Poaching is a light and easy way to cook Verlasso salmon
This is because the fish gets most of its flavor from a light and seasoned liquid called a “court bouillon.” The liquid can be quite versatile, ranging from fish stock, quality white wine, vinegars, lemon juice or seasoned water.
There are two poaching techniques. The first is the submersion method where the fish is completely covered in liquid and cooked until just done. The second method is called “shallow poaching” and combines poaching with steaming. The fish is partially submerged in liquid and then covered to cook.
How To Poach Verlasso Salmon Using The Submersion Method
Add desired seasonings to liquid in a medium-size sauce pan.
To poach a whole salmon, wrap in cheese cloth to maintain its shape and place the salmon in the liquid. Slowly bring up to a simmer. Reduce the heat to low.
For portioned salmon fillets, first bring the liquid up to a boil and reduce to a simmer. Place the fillets in a wire rack and carefully lower into the cooking liquid, making sure the salmon is completely submerged.
Poach the whole salmon and portioned fillets until a thermometer reads 175-185°F.
Carefully remove the salmon from the poaching liquid and transfer to a plate. Spoon a small amount of the liquid over the fish and store in a warm place until ready to serve. If serving cold, quickly cool the fish down in a container on ice and refrigerate.
How To Poach Verlasso Salmon Using the Shallow Poaching Method
Place two tablespoons of butter into a sauté pan and add diced vegetables such as onions, carrots and celery.
Pour the cooking liquid into the pan, filling it halfway.
Place the Verlasso salmon fillets into the pan, making sure they are partially submerged.
Cover with a lid or buttered parchment paper.
Bring the liquid to a simmer and cook the fish until a thermometer reads 175-185°F.
Carefully remove the fish from the pan and transfer to a plate.
Spoon some of the poaching liquid over the fish and keep warm until ready to serve.
To make a sauce, (or cuisson) heat the cooking liquid to medium-high and reduce until slightly thick, stirring frequently. Serve with the salmon.
Poached Whole Verlasso Salmon with Organic Capers, Dill and Preserved Lemons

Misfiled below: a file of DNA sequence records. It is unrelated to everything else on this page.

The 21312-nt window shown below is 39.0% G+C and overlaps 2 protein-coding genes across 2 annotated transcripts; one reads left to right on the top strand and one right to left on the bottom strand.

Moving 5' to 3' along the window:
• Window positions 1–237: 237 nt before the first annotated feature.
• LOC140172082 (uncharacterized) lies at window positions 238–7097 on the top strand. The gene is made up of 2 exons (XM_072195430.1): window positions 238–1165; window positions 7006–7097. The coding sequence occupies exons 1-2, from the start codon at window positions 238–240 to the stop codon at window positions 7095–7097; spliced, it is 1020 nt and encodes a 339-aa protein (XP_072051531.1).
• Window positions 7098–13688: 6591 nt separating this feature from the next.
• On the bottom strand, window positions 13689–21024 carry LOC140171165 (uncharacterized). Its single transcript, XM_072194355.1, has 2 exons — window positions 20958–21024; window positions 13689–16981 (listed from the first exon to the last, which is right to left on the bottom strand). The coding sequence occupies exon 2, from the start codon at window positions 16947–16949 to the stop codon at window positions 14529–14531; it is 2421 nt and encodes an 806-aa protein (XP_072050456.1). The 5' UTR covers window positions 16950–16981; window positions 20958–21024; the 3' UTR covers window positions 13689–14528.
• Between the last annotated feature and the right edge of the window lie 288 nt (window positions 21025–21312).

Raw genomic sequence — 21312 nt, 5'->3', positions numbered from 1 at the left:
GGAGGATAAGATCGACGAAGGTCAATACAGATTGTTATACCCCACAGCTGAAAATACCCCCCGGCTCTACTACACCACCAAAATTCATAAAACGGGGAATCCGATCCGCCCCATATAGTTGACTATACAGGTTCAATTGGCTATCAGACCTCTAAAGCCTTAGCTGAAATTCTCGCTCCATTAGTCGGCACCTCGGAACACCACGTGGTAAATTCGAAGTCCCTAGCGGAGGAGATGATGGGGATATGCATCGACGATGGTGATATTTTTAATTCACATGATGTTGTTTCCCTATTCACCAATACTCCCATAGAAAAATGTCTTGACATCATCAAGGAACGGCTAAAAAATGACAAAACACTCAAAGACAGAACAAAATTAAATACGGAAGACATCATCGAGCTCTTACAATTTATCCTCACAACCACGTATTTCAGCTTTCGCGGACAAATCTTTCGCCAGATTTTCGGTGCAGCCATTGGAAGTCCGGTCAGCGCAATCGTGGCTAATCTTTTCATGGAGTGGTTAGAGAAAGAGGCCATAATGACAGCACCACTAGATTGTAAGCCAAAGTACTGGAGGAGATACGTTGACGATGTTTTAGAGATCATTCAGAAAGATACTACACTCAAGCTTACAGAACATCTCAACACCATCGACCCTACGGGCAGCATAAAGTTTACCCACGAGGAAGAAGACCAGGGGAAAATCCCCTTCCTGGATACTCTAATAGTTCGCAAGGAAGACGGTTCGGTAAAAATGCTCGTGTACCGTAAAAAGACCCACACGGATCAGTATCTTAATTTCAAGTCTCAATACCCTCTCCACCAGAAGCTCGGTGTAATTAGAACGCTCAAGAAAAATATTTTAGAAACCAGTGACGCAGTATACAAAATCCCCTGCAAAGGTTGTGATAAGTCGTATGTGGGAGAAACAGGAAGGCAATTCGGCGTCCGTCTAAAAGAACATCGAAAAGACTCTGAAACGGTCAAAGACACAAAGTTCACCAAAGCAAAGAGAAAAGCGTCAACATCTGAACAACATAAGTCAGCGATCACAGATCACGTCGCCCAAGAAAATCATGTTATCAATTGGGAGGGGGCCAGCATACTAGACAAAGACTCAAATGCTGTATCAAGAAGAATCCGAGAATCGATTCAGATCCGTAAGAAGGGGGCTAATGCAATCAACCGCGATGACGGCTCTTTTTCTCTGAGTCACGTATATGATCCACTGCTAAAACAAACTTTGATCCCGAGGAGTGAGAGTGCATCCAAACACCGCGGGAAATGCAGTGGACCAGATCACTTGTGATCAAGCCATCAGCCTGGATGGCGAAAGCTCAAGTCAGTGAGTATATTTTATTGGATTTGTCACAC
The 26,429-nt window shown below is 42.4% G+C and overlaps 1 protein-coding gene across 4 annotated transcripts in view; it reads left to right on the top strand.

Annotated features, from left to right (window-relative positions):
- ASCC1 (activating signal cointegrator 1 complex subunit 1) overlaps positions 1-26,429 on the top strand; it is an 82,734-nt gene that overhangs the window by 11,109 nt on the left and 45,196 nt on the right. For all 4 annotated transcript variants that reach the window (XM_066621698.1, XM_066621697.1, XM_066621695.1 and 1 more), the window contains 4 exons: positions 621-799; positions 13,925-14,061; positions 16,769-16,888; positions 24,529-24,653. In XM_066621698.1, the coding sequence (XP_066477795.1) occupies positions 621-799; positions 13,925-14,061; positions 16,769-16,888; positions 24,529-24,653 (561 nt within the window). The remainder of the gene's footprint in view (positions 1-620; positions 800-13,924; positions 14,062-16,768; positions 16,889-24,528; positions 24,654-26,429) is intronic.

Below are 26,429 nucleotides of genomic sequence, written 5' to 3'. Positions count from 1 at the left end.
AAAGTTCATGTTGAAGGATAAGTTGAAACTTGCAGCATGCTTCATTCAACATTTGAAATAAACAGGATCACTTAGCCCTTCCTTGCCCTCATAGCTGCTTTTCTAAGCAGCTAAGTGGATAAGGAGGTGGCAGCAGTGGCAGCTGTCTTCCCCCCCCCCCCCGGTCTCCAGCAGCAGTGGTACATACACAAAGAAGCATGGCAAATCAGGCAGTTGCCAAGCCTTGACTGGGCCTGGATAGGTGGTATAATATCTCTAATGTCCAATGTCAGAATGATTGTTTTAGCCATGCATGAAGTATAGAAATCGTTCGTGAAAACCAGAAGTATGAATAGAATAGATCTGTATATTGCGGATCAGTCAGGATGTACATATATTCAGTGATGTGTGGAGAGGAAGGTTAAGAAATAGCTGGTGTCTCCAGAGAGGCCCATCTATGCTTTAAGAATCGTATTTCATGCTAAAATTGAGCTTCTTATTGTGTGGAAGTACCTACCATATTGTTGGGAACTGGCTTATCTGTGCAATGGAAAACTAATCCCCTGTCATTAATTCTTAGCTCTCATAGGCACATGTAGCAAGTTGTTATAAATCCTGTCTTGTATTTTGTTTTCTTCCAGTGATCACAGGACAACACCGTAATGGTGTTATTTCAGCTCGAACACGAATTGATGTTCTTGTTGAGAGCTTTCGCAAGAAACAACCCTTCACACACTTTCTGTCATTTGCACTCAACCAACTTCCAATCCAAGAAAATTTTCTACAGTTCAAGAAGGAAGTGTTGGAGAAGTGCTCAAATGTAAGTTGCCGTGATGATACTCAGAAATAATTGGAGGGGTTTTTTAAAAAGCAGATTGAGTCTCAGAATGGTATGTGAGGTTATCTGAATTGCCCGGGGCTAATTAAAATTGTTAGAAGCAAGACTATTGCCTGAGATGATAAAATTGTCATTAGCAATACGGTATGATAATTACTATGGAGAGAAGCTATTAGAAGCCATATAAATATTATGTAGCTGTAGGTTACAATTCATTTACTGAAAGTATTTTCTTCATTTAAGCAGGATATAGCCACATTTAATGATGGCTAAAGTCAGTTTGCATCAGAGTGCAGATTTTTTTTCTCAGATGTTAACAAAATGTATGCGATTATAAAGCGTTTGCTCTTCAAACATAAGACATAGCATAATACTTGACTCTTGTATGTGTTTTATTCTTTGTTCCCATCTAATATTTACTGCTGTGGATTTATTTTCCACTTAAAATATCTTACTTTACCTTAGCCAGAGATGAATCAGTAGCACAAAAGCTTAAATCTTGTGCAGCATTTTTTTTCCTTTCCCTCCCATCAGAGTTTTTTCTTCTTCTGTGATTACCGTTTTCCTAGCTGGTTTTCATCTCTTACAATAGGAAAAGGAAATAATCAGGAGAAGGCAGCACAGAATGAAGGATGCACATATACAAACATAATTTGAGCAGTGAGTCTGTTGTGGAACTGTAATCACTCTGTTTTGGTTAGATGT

Poached salmon is a classic and versatile dish that is simple, yet quite special. It can be served hot or cold with the delicious accompaniment of the caper, dill and preserved lemon dressing. The leftovers make easy pizzas, salads and sandwich bases.
For the Salmon
• 1 whole Verlasso salmon fillet, skin removed (about 3 pounds total)
• Kosher salt and freshly ground black pepper
• 10 large leaves of Italian parsley
• 2 dried bay leaves, lightly warmed between your hands
• 1 lemon, cut into thick slices
• 1 shallot, sliced
• 2 cups white wine
• 5 cups water
For the Vinaigrette
• 3 teaspoons fresh lemon juice
• 1 tablespoon preserved lemon, chopped, plus additional slices reserved for garnish
• 2 tablespoons drained bottled capers, rinsed and finely chopped, plus additional whole capers for sprinkling
• 1 and 1/2 teaspoons Dijon mustard
• 1 and 1/2 teaspoons sugar
• 1 and 1/2 teaspoons Kosher salt
• 1 tablespoon fresh dill, chopped, plus additional sprigs reserved for garnish
• 1/4 cup extra-virgin olive oil
Season salmon inside and out with salt and pepper to taste. Arrange the salmon on the rack of a large fish poacher.
Lower rack into the poacher and layer the parsley, bay leaves, lemon slices and shallots on top of the salmon.
Pour wine and 10 cups of cold water around the sides of the salmon – not directly onto the fish (the liquid should come halfway up the sides of the salmon).
Arrange the poacher or roasting pan over 2 burners on your cook top. Cover and bring to a simmer over medium heat. Reduce the heat to medium-low and let simmer, covered, until the salmon is just cooked through, about 20 minutes.
Meanwhile, in a medium-sized bowl, whisk together the lemon juice, preserved lemon, capers, mustard and sugar and salt until the sugar and salt are completely dissolved. Add the dill and then whisk in the oil until thick. Set aside.
Remove the poacher from the heat. Lift the poaching rack out of the liquid and carefully rest it at a slant over the poacher to let the salmon drain and cool slightly.
Transfer the salmon to a large platter and drizzle with the dressing. Garnish with the reserved preserved lemons, capers and dill. Serve.
3-4 empty glass jars are used on average when making a recipe. Remove the labels; run them through the dishwasher and use for everything from marinades to rubs to salad dressing.